Thursday, March 27, 2008

May You Never

“Holding on to anger is like grasping a hot coal with the intent of
throwing it at someone else; you are the one who gets burned.”

Apparently, 1 in 4 of us are possessed by anger. I would have thought it was more. I see angry people everywhere and I see people roused to anger in the most innocuous situations. In the supermarket, on the phone, in queues, on the road, at traffic lights, waiting for a lift, on internet message boards, where normal rules of civilty seem to have been abandoned altogether; at the football: everywhere, every day, I see people roused to anger; it seems to be a natural state.

I speak as a victim. At work, middle and senior managers seem to think that the natural tone to adopt when speaking to the likes of me is one of barely controlled fury. All day I have to take phone calls from people driven to anger, by some perceived injustice or failure on the part of society to allow them to lead a wealthy, but indolent lifestyle. People will shout at me for things that have happened to them over which I cannot possibly have any control.

I hear conversations every day around the office in which someone will complain about somebody or something. Something or someone isn't working properly and it simply cannot be tolerated. The more they describe their situation the more heightened their emotions become, and invariably, their co conversationalist will assure them that if the same thing had happened to them they would have "gone ballistic"; they would have "wiped the floor" with someone. No one seeks a calm, rational explanation, no one wants a calm rational explanation; there cannot be a calm, rational explanation, someone must be at fault and a head must roll.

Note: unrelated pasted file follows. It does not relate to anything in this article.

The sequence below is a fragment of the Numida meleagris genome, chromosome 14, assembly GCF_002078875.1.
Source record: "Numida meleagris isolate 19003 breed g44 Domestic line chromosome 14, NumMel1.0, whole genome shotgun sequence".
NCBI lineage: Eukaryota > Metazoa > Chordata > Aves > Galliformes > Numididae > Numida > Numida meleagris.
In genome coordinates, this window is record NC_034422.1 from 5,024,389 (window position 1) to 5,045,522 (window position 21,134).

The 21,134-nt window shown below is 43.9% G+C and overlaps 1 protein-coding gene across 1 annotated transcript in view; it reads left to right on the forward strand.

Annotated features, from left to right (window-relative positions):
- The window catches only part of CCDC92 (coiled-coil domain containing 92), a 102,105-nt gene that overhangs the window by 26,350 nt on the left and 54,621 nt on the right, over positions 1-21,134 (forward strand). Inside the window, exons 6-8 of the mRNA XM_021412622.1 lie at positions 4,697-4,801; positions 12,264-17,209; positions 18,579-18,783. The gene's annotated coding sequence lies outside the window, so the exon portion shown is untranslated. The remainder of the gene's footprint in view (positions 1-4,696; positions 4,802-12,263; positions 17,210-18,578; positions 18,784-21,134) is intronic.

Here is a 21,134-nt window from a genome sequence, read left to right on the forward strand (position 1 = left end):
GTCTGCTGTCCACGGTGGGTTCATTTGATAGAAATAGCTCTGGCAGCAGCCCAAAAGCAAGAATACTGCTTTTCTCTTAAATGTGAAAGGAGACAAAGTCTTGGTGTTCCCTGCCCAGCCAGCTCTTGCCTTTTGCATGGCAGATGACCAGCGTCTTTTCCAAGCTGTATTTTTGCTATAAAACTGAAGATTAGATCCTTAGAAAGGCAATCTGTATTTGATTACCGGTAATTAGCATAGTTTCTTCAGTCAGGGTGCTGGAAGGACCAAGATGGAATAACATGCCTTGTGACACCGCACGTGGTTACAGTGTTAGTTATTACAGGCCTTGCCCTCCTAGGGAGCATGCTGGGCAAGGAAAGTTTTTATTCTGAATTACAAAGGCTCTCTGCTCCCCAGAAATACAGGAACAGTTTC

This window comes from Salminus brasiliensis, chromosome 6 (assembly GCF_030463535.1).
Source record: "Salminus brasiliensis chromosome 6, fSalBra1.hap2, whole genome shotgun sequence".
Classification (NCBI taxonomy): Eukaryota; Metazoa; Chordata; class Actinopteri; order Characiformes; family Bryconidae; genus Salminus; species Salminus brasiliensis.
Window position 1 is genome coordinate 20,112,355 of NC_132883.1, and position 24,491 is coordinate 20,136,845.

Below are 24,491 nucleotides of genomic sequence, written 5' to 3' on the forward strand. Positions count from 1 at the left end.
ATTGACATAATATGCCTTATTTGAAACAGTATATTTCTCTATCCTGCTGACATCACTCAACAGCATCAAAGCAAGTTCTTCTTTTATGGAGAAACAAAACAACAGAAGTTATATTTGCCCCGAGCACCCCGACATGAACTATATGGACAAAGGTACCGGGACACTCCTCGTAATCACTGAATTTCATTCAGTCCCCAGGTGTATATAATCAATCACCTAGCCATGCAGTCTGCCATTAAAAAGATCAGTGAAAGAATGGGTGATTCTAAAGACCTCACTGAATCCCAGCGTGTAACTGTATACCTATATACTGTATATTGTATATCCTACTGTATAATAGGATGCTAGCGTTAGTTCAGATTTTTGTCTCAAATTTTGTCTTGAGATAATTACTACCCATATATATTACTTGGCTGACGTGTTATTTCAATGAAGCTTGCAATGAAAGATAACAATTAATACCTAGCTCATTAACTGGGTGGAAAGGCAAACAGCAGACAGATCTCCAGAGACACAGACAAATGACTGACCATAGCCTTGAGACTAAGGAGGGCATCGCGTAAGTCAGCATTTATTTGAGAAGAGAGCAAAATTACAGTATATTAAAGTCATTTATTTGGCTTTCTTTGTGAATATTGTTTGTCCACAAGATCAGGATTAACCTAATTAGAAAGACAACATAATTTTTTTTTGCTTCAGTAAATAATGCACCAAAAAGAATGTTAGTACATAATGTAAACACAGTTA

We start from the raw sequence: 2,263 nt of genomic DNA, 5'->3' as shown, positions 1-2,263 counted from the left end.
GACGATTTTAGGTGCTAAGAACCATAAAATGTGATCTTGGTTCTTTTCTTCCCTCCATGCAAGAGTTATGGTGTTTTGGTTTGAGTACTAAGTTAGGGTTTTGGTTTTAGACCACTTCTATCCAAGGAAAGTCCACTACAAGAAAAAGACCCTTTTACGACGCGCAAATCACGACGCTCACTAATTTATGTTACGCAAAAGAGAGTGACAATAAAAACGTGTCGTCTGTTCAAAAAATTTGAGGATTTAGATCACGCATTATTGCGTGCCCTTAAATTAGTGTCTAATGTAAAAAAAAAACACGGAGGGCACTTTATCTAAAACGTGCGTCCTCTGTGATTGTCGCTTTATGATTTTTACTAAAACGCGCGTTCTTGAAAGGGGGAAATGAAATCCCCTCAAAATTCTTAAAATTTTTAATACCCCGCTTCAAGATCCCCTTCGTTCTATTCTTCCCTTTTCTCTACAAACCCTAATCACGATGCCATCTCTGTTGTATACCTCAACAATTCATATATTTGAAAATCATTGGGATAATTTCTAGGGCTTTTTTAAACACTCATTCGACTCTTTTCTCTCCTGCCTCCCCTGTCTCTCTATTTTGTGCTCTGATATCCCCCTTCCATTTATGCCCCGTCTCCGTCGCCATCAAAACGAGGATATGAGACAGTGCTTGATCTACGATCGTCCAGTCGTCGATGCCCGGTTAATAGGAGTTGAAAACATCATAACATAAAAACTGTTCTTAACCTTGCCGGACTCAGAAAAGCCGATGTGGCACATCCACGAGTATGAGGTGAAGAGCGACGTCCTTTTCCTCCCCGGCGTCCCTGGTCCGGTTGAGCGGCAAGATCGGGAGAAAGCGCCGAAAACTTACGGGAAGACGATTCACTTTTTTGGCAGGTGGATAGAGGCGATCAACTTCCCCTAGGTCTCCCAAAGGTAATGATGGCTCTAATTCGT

Maybe I'm wrong, maybe it is only 1 in 4 and they all live in South Wales.

I've never been overly given to anger although there are times, especially when I am hungover, when I can be a bit quick to get pissed off. It isn't to do with age because some of the angriest individuals I have encountered have been old buggers. I was recently acquainted with a man, who was a good man, but could not control his rage. We would discuss football and he would immediately become irate, even when discussing teams he had no real interest in, and when he perceived that he or someone else had been unjustly treated he would fly into a rage. He maintained it was all to do with maintaining his dignity.

I would, at times get annoyed, if not angry, about the most stupid things. If someone pulled out on me at a junction, I would despise them and mutter uncouth comments, even though no harm had been done and the person would probably never cross my path ever again. Pointless. I would become pissed off when someone without nippers would park in the mother and child bay at our local shops, and might wonder aloud at the miracle of the invisible child. Really, really pointless. These types OF things no longer bother me overmuch.